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A new malaria test offers high specificity from a small form factor, and researchers develop an imaging tool to examine mosquito feeding behaviour.
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The current tools for diagnosing malaria have limitations; rapid diagnostic tests lack sensitivity and specificity whilst PCR-based molecular tests require time and labour. A new CRISPR-based diagnostic approach, using the ‘SHERLOCK’ protocol, seeks to bridge the gap between the two, offering accurate results from a small form factor. It delivers results in 60 minutes and can differentiate between multiple strains of P. falciparum and P. ovale malaria with 100% specificity. This new generation of tests has particular application to low-resource settings where they will be useful to detect malaria prevalence among asymptomatic patients.
By deploying high-resolution imaging, researchers are now one step closer to understanding the complex feeding behaviour of mosquitoes. The so-called ‘biteOscope’ is a device that attracts mosquitoes to a host mimic with artificial blood. The host is transparent to allow for the recording of activity, with a particular focus on movement and posture.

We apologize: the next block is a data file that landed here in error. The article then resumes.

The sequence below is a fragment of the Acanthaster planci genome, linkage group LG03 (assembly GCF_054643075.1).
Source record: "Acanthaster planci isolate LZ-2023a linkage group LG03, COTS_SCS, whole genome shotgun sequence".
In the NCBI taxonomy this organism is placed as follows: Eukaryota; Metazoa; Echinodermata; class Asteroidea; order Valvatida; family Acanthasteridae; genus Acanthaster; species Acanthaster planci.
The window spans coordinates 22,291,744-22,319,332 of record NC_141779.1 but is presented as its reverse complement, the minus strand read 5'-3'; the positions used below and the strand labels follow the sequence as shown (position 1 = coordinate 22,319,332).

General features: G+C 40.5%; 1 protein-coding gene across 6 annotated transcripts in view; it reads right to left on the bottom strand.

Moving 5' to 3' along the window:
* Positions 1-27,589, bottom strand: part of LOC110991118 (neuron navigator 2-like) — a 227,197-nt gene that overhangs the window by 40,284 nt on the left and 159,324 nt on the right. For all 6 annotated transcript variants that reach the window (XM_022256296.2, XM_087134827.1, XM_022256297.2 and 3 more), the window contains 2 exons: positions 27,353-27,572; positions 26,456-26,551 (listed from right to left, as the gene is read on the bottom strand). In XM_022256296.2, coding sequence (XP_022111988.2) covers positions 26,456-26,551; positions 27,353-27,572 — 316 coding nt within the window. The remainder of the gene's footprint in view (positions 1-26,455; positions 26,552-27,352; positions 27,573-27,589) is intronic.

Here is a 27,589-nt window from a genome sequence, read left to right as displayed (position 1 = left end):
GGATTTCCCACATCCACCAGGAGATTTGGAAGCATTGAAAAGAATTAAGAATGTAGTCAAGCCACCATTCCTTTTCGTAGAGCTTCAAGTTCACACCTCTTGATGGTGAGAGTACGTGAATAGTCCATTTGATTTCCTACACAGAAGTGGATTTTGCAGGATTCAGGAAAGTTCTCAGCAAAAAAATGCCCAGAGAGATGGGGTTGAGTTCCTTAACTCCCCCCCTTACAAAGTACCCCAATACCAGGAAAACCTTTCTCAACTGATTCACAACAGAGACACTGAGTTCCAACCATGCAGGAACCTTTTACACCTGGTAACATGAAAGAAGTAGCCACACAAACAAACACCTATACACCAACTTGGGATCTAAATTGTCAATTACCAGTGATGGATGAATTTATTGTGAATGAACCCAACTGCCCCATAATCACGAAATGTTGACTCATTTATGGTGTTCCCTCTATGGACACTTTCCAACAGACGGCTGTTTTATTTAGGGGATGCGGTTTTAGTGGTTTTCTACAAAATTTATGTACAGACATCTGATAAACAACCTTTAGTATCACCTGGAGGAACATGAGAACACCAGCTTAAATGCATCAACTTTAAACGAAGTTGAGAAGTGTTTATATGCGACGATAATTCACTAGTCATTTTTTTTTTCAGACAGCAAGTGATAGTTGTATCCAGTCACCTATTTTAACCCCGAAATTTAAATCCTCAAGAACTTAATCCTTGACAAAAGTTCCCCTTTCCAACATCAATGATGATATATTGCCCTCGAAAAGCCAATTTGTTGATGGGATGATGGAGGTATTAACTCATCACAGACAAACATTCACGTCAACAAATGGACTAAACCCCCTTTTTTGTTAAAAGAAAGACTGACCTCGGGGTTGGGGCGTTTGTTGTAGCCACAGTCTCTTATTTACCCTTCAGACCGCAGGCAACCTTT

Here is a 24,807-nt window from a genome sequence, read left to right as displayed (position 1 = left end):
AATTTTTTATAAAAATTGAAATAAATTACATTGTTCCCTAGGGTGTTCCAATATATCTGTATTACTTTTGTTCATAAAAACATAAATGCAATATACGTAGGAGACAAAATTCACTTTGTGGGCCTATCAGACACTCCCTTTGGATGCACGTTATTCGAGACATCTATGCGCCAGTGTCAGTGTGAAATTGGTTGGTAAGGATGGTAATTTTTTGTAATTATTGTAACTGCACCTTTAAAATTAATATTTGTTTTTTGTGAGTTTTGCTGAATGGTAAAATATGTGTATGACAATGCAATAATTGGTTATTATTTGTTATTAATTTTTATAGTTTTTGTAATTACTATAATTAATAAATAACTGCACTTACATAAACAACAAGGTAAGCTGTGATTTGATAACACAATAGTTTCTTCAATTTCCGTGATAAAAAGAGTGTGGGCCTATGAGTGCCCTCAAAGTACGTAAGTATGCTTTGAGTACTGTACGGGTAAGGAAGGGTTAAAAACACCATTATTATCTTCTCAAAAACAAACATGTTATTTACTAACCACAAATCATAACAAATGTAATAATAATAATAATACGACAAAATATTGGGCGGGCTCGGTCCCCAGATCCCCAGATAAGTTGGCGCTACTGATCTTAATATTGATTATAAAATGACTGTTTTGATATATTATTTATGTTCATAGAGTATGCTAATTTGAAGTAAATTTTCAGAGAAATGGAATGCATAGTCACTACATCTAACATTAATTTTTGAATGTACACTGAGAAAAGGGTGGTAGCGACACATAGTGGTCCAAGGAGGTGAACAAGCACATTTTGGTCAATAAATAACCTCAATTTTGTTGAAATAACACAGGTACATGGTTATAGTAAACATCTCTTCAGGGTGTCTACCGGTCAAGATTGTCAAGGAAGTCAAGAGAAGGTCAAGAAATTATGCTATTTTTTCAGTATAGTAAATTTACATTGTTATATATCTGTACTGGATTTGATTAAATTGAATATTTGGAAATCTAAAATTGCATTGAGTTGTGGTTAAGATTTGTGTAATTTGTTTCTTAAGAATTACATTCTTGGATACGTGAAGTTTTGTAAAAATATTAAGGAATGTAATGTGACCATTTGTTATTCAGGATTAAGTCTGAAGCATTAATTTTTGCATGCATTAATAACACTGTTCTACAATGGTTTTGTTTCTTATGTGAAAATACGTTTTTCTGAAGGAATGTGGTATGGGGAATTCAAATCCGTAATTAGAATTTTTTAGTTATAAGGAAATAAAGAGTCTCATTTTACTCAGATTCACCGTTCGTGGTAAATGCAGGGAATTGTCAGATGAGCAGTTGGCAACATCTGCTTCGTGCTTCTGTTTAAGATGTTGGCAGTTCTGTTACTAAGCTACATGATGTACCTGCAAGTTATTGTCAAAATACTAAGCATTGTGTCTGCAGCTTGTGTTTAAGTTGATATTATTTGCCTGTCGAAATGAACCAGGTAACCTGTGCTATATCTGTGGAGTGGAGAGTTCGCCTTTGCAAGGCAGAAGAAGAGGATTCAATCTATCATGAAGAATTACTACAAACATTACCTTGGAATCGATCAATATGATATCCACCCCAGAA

Ultrasensitive CRISPR-Based Diagnostic for Field-Applicable Detection of Plasmodium Species in Symptomatic and Asymptomatic Malaria
BiteOscope, an Open Platform to Study Mosquito Biting Behavior
Image Credits: Experiment Test [Needpix]
Scientific Advisor: Elena Gómez-Díaz, Institute of Parasitology and Biomedicine, Spain
The post CRISPR-Based Malaria Test Useful for Low-Resource Settings appeared first on The Fight Malaria Blog.